As a wave submerged among other waves, most of the time I feel myself lost in the midst of the hustle and bustle of life. When night falls, no sooner is my wish granted to savor my solitude to explore myself, to spend a little time with myself, to listen to my inner self, and to attend my soul, than I fall asleep. Thus, life continues, unrecognized, unidentified, undiscovered, and I find myself so drowned in the song and dance of life that I suspect I belong to myself.
To know ourselves better, to identify ourselves truly, to discover our real nature and personality, we need to stop, dismount from the horse of our daily business and engagements, drop our luggage, and spend a little while for ourselves to retire from the world and retire into ourselves. Thus, we have the opportunity to seclude ourselves for meditation, to interact with ourselves, to examine ourselves, to probe into the depth of our thoughts, to furrow our personality, and to enter our soul. In so doing, we start to really serve ourselves.
There are a lot of ways and reasons that we are estranged and disconnected from ourselves. The way I characterized myself above, social life or daily business is one important factor through which we are disconnected from our true selves. On a daily basis, faced with an array of duties involving business, political, social responsibilities, and interacting with family members, relatives, friends, meeting with different people, known and unknown, we have no time to spend with ourselves.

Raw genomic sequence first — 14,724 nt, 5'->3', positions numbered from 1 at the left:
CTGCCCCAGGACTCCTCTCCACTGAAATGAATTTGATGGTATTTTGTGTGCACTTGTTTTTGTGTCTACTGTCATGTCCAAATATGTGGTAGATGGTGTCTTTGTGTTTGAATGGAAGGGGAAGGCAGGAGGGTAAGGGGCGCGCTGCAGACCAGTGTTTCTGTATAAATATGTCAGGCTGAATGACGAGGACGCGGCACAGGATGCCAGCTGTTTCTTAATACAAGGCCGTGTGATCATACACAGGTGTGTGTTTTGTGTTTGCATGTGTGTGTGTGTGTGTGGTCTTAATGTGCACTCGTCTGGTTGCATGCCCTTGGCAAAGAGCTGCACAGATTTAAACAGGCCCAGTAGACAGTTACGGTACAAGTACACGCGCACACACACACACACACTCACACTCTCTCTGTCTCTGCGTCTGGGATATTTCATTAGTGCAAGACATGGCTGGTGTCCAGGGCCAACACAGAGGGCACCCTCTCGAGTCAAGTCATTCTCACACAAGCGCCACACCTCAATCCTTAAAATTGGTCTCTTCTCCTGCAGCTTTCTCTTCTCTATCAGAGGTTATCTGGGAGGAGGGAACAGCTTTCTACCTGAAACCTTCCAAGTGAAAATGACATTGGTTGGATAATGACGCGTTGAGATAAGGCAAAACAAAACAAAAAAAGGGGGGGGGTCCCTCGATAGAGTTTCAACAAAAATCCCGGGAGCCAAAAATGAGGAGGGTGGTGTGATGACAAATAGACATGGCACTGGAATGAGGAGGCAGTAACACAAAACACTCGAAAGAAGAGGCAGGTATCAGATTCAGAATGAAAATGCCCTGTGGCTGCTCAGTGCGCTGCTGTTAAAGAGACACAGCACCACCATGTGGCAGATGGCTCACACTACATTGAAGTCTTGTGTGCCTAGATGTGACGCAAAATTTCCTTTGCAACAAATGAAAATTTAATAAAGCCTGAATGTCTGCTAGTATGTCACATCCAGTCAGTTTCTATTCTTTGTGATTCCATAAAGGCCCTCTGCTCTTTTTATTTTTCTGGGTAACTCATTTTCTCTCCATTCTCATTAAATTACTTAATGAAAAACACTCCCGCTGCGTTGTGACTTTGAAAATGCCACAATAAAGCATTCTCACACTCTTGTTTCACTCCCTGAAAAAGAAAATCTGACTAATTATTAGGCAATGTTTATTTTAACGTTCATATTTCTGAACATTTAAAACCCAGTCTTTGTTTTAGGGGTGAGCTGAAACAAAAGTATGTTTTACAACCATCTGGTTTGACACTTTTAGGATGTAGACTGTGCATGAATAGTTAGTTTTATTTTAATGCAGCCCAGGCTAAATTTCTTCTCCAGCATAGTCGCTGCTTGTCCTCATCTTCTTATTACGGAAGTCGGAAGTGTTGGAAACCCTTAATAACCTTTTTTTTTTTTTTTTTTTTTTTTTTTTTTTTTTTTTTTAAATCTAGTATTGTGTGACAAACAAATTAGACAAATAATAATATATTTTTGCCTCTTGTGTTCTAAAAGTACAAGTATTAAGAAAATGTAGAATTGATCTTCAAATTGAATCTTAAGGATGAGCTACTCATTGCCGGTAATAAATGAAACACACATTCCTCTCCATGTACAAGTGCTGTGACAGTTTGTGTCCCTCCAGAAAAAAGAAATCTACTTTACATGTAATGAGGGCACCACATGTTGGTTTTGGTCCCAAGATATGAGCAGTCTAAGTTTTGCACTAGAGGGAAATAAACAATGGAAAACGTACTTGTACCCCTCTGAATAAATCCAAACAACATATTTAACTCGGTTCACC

There is another more dangerous factor that even distances and isolates us from our selves—self-indulgence, which leaves us no time to meditate upon our lives, to examine ourselves, to discover the true value of us. Once we have assessed ourselves, we start to redress the balance, mend our defects, and straighten our lives. Then we will enjoy a decent, spiritual life, life worthy of human, life that can contribute to the human society and gives it elegance, grace, beauty, taste, tone and tune.
What is ironic is that the more we are involved in the outside world, the more we become isolated from ourselves. But in solitude, in which we find ourselves back, we have the opportunity to scrutinize and examine our mental and moral qualities and actions, distinguishing between wrong and right. Then we can serve ourselves both spiritually and emotionally and can claim that we really belong to ourselves, that cooperation is established between our spiritual and physical spheres, and that our lives become beautiful both from within and without.